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I got one question which says;

Write a formula corresponding to: 1. “a is the greatest common divisor of b and c” 2. “a is the least common multiple of b and c” Use logical symbols, brackets, · and =. Any other symbols need to be defined.

it seems easy but can someone help me with that ?

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  • $\begingroup$ Don't you need something to represent smaller than, i.e a $<$ or $\le$ symbol? $\endgroup$ – Bram28 Nov 14 '17 at 2:31
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Do it in steps:

  1. "$a$ is a divisor of $b$": $\exists k_1\;a\cdot k_1 = b$.
  2. "$a$ is a divisor of $c$": $\exists k_2\;a\cdot k_2 = c$.
  3. "$a$ is a common divisor of $b$ and $c$": $(\exists k_1\;a\cdot k_1 = b) \land (\exists k_2\;a\cdot k_2 = c)$.
  4. "$a$ is the greatest integer satisfying $P(a)$": $P(a) \land (\forall x\;P(x) \implies x \le a)$.

Substituting the third step into the fourth, we get $$(\exists k_1\;a\cdot k_1 = b) \land (\exists k_2\;a\cdot k_2 = c) \land (\forall x\;((\exists k_1\;x\cdot k_1 = b) \land (\exists k_2\;x\cdot k_2 = c)) \implies x \le a)$$ which represents "$a$ is the greatest common divisor of $b$ and $c$".

There are variations on each of these steps, variations in the notation, and you might be working with a different set of primitives allowed, so you should adjust this to your own needs. For example, if you're not allowed $\le$, then you should proceed from step 3 to trying to write a statement like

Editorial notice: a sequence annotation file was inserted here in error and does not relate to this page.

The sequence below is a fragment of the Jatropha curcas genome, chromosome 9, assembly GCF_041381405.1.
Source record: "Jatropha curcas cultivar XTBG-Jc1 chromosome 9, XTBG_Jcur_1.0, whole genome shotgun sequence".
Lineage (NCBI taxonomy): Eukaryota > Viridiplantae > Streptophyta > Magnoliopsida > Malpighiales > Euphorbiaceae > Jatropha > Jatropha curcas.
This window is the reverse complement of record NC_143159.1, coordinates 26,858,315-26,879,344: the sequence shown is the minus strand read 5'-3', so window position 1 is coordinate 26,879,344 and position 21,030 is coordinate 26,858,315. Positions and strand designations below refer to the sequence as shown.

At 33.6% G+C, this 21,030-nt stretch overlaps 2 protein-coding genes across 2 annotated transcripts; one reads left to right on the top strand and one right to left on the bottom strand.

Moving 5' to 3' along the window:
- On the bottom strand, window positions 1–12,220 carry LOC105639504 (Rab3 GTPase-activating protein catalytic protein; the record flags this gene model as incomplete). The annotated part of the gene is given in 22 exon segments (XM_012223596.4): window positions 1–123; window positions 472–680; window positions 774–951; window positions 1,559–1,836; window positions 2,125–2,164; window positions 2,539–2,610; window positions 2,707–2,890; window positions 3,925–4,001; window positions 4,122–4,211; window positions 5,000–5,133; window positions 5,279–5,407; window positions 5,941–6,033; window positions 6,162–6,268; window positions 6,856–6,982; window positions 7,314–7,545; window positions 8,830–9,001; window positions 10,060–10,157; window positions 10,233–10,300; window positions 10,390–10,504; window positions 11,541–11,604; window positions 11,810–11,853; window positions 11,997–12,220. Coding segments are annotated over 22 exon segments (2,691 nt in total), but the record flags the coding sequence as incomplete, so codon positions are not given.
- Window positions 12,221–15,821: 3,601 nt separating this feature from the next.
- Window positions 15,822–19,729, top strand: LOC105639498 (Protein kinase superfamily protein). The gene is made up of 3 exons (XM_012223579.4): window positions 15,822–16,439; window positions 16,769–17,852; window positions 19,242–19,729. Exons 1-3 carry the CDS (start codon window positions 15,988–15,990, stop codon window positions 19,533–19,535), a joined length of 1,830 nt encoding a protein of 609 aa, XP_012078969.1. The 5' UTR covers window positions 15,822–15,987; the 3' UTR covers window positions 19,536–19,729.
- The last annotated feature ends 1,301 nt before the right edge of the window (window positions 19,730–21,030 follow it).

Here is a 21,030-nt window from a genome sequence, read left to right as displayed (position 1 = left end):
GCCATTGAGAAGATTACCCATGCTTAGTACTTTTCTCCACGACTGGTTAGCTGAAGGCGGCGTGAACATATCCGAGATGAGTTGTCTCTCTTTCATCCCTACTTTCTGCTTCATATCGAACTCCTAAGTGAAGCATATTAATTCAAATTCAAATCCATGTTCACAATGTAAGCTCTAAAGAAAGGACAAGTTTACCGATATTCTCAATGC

1. "$a$ is a common divisor of $b$ and $c$, and if $x$ is a common divisor of $b$ and $c$, then $x$ divides $a$"

which is an equivalent characterization of GCD.

Writing up LCM is more or less the same, except you stand on your head while you do it.

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I don't know what language you are talking about, but here is a little something I wrote up out of boredom. Hope it helps!

Let $a|b$ mean "$a$ divides $b$", let $\geq$ mean "greater than or equal to.

$a |b \wedge a|c \wedge \forall y (y |b \wedge y|c \rightarrow a\geq y))$

"$a$ divides $b$, $a$ divides $c$, and for all $y$, if $y$ divides $b$ and $y$ divides $c$, then $a$ is greater than or equal to $y$"

And for the other one... let $xy=z$ mean $x$ times $y$ equals $z$ and $\leq$ mean less than or equal to.

$\exists n \exists m (bn=a \wedge cm=a) \wedge \forall y \exists x \exists z (bx=y \wedge cz=y \rightarrow a \leq y) $

"there is an $n$ and an $m$ such that $bn=a$ and $cm=a$ (in other words, $a$ is a multiple of $b$ and $c$), and for all $y$, if $y$ is a multiple of $b$ and $c$ then $a$ is less than or equal to $y$."

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